The second section ‘from professionals’ discusses professionals’ perspectives of collaborative housing, including the dilemmas they face moving between residents’ aspirations and development realities. This section begins with the Australian context, with Palmer asking the question ‘Without the developer, who develops’ and demonstrating that the redistribution of the speculative developer’s role among other stakeholders can vary substantially, not only across jurisdictions, but between individual projects in one location. It proposes that increased understanding of entrepreneurial roles by both professionals and residents can lead to greater innovation in the Australian collaborative housing sector. The study from Akure, Nigeria by Adegun and Olusoga surveys a variety of professionals involved and looks at how cooperative societies assist in improving access to affordable and professional housing services. This section concludes with further professional perspectives collected by Arrigoitia and Tummers from the USA, the UK and the Netherlands. Framing the empirical data with theories on professionalizing, the authors conclude that collaborative housing not only produces new types of professions, but also brings about new views on quality control. Who can be considered an expert and what guarantee do residents have that their consultant provides the right advice?
The third section ‘maturing and mainstreaming’ looks at the integration of collaborative housing into mainstream housing policies and planning. This discussion begins in Finland, with Helamaa’s analysis of ‘translations between the collaborative housing niche and the established housing sector’. The author concludes that while the established housing sector may adopt niche ideas and move goal posts, structural and practical barriers remain for the upscaling of collaborative housing. Duyne Barenstein and Pfister present the institutionalization of professional guidance provided by housing cooperatives in Uruguay. Their analysis of context-specific factors leads to a general conclusion that the cooperatives’ successes depended on a combination of well-organized residents and government facilitation of legal, financial, and land resources. This conclusion is also applicable to other planning contexts, as the contribution by Szemzo, Gerohazi, Droste and Soetanto shows. Discussing how local authorities in Hungary, Germany and the UK respond to resident-led housing initiatives, the authors show that in all three countries the legal framework and planning instruments to integrate new collaborative housing projects are in place, while the number of realized projects differs. They conclude political will influences the effective implementation of resident-led housing initiatives more than housing cultures. Finally, the study by Schelling, Spellerberg and Vollmer reports in more detail on how local governments can implement such instruments, by the example of a more rural setting in southern Germany.
Distributed across the three sections of the issue are multiple project case studies. The cases have been contributed by individual authors to accompany their papers and are presented here in a uniform format that allows for comparison. The case studies provide a range of examples, emphasizing the diversity of collaborative housing project sizes, locations, models, and typologies from different parts of the globe. Amongst this diversity, one can also identify commonalities of purpose, of vision, and ideology: ideals which we hope the insights shared in this issue can contribute to realizing future collaborative housing.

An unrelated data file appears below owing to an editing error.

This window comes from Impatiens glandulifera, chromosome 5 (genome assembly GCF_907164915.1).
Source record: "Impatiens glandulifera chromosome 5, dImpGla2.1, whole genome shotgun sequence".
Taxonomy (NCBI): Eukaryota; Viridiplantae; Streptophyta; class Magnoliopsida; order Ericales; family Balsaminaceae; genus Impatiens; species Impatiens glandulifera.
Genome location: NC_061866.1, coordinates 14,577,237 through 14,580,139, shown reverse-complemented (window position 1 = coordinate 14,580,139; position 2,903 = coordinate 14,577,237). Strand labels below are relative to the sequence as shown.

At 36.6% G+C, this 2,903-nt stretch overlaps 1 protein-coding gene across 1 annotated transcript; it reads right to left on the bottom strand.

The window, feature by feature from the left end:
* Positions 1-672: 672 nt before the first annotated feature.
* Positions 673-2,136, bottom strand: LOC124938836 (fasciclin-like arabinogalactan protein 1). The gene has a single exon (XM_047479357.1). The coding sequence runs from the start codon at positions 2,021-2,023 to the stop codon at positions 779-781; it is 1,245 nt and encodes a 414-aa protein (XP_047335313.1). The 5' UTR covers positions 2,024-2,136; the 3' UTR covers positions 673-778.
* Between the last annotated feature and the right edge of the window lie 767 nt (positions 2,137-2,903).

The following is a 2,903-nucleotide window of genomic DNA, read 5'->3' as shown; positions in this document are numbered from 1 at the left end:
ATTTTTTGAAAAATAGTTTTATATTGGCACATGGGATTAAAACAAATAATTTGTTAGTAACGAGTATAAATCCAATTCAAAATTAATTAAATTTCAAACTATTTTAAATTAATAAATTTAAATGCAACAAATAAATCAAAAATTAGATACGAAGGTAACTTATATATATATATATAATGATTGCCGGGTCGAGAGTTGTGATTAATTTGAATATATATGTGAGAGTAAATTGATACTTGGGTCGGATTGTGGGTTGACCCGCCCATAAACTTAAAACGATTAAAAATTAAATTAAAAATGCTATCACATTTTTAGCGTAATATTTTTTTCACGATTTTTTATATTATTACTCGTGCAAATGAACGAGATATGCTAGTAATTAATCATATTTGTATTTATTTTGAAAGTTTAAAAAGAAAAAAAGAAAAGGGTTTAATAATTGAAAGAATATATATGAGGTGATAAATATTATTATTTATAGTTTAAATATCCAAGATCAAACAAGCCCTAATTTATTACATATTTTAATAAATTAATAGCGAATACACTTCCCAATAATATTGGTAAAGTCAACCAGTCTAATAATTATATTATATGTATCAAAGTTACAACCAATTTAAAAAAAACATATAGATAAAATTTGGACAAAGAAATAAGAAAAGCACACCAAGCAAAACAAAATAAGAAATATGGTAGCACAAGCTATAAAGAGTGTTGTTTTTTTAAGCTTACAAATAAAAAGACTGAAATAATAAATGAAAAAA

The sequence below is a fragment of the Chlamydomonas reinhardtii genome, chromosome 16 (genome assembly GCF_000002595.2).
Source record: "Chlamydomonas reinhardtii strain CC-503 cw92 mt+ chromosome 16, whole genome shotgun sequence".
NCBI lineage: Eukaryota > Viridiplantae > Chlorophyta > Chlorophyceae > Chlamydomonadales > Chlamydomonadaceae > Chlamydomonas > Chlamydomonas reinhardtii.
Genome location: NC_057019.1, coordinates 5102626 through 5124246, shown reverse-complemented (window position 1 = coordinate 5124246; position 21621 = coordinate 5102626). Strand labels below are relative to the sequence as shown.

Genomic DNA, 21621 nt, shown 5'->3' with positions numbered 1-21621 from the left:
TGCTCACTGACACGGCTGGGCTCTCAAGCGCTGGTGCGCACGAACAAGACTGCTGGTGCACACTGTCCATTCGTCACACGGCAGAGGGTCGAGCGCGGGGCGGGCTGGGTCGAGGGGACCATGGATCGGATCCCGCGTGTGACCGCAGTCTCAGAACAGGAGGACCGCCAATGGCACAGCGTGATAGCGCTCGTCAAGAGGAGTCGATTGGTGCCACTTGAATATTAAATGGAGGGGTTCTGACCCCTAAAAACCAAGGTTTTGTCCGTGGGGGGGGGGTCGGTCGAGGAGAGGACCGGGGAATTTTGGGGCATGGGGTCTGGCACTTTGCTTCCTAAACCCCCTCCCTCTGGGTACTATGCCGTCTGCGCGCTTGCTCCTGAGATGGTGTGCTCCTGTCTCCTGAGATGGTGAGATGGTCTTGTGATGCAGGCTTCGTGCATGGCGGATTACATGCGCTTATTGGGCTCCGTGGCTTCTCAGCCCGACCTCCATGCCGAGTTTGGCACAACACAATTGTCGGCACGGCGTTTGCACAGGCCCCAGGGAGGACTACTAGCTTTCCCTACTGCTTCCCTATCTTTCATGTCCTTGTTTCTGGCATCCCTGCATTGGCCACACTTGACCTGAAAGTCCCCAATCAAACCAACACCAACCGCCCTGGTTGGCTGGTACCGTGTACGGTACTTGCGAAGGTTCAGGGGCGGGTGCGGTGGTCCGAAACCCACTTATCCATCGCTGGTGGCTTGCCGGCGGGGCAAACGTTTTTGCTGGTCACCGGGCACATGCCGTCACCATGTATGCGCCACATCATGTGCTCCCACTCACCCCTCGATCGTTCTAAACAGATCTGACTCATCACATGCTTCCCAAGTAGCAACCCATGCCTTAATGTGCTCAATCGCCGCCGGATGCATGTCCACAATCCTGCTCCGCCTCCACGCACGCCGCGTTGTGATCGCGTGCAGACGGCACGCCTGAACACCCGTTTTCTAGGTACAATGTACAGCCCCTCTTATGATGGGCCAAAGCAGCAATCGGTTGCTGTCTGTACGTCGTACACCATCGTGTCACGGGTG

For more project examples, two books are reviewed that will be of interest to professionals entering the field of collaborative housing, as well as to policy-makers: Small is Necessary by Anitra Nelson (2018) and Eco-Homes by Jenny Pickerill (2016). Both draw on a rich reservoir of resident-led innovative housing projects.
As is true of all research (and development) the contributions presented here all owe a debt of gratitude to the practitioners and researchers who preceded them. One significant contributor to the foundations upon which this issue builds, cohousing researcher and activist Dick Urban Vestbro, died during the preparation of this publication. With the help of Kollektivhus.nu we include a tribute to Vestbro, whose relentless efforts to create and to study collaborative living cannot be overestimated.
As building professionals, we appreciate the challenge of creating customized housing together with future occupants. Moreover, we are involved in teaching future professionals and hence take an interest in the direction this pioneering sector will take. The contributions we received for this issue give evidence of a maturing sector of resident-controlled or at least a highly participative and self-determining culture of residential development. Above all the contributions demonstrate that collaborative housing presents an exciting field for innovation. Implicitly, the collaborative housing trend invokes a paradigm in which there is no longer room for housing as commodity, reinstalling dwelling as a condition for citizenship and a key factor in creating liveable cities.
In proposing, compiling, and editing this issue we have conceptually toured the global catalogue of collaborative housing activity. This process has compelled us to interrogate our own practices as building professionals, academics, and educators. We hope the contributions included here will equally prompt consideration of alternative professional pathways for readers.
We thank the authors for responding to our call and sharing their insights. We are especially grateful to a large group of reviewers who gave their time for critical reading and inspiring dialogue.